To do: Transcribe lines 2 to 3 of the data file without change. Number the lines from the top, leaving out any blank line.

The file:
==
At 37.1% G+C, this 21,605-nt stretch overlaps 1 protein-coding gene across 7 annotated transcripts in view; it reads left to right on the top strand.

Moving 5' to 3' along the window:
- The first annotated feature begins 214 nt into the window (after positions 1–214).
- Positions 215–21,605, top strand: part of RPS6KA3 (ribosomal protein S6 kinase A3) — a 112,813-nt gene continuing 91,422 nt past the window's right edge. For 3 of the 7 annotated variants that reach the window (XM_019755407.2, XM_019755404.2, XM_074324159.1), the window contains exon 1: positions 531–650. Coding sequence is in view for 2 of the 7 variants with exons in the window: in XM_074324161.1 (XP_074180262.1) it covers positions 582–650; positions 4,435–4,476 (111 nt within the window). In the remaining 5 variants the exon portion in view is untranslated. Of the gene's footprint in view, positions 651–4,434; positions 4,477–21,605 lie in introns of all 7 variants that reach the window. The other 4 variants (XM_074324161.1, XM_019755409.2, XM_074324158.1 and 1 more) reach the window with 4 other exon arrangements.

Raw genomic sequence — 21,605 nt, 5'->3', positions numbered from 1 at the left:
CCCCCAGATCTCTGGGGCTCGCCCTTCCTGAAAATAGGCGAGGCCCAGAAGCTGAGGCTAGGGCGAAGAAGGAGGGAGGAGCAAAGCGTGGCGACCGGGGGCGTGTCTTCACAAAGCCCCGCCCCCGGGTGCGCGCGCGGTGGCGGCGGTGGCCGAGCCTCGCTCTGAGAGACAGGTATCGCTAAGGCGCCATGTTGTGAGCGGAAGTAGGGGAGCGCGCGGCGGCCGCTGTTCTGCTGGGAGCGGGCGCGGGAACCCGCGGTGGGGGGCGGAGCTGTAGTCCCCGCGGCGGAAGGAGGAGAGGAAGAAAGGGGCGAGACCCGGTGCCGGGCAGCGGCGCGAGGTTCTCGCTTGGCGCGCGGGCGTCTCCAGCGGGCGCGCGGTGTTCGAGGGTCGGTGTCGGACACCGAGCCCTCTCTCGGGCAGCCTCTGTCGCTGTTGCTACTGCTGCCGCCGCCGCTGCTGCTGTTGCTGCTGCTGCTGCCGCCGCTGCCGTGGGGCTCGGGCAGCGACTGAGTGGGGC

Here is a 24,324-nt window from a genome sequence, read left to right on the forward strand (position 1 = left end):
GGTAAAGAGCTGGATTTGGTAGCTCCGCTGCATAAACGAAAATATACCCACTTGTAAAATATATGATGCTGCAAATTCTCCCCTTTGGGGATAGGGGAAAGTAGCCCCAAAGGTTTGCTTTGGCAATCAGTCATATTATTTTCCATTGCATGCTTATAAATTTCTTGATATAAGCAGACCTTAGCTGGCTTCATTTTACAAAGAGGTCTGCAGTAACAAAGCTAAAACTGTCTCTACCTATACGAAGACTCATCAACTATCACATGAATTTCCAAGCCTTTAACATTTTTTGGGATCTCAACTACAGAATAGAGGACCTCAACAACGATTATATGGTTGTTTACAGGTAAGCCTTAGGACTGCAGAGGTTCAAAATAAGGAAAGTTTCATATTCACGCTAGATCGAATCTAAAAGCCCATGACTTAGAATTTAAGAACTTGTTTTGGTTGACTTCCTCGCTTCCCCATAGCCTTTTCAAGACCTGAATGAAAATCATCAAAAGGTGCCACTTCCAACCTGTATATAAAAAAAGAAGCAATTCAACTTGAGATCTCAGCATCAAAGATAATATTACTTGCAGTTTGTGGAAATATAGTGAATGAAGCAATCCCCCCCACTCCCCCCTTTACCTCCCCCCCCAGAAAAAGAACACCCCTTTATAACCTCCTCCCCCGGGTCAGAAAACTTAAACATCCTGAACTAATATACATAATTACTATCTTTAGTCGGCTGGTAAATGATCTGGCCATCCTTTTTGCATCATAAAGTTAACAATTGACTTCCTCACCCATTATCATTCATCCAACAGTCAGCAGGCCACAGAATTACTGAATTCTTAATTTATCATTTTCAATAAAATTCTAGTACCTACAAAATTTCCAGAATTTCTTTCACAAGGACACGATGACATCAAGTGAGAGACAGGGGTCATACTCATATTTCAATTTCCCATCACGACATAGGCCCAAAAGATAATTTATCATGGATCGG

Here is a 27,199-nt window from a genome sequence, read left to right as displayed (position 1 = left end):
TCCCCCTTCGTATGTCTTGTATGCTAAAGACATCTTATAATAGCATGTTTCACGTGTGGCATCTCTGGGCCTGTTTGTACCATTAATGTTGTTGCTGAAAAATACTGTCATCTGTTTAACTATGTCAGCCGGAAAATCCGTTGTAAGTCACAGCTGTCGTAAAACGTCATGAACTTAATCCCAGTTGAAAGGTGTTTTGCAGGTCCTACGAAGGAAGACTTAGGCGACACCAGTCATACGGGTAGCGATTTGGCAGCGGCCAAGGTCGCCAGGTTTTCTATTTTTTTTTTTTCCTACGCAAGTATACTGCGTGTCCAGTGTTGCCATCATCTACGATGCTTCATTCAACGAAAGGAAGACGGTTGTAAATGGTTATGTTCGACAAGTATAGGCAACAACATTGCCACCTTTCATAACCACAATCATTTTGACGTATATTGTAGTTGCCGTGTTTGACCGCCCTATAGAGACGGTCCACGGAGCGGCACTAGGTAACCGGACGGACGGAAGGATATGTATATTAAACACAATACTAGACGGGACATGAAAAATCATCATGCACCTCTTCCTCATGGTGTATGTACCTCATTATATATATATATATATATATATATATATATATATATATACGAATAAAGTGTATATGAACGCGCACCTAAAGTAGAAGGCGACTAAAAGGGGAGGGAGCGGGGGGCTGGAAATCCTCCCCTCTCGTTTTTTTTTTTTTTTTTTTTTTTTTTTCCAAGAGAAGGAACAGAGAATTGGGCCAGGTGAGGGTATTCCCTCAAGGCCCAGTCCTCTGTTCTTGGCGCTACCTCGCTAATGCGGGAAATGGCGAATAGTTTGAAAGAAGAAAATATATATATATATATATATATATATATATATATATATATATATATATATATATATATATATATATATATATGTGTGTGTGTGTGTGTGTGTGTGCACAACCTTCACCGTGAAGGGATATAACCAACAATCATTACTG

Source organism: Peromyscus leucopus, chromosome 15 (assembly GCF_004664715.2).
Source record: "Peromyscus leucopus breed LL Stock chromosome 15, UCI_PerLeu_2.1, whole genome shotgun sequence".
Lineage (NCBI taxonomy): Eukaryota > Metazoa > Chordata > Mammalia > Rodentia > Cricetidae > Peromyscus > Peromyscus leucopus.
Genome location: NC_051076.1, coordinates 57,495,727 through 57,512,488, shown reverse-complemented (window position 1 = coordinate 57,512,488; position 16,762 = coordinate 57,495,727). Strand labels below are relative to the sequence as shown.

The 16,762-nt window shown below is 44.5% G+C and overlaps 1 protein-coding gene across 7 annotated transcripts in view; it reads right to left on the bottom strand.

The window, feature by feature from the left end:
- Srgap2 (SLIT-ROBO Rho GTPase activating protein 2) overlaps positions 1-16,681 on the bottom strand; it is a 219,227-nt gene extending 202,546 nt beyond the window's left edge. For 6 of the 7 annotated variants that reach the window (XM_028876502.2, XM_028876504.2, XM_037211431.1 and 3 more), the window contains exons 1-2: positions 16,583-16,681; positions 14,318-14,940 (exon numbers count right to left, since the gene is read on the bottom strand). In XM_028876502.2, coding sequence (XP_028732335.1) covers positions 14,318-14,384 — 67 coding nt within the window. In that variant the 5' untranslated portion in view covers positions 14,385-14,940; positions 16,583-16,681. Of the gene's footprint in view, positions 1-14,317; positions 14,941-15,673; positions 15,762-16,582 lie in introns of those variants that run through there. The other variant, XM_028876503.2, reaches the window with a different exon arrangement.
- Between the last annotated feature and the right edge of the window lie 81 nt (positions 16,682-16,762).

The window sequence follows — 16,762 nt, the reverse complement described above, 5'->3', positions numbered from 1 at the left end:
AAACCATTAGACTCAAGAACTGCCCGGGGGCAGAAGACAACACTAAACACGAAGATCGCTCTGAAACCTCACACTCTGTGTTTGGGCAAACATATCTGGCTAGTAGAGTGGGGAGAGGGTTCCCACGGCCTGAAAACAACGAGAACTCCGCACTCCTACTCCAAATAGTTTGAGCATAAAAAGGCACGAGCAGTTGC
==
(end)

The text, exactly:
Moving 5' to 3' along the window:
- The first annotated feature begins 214 nt into the window (after positions 1–214).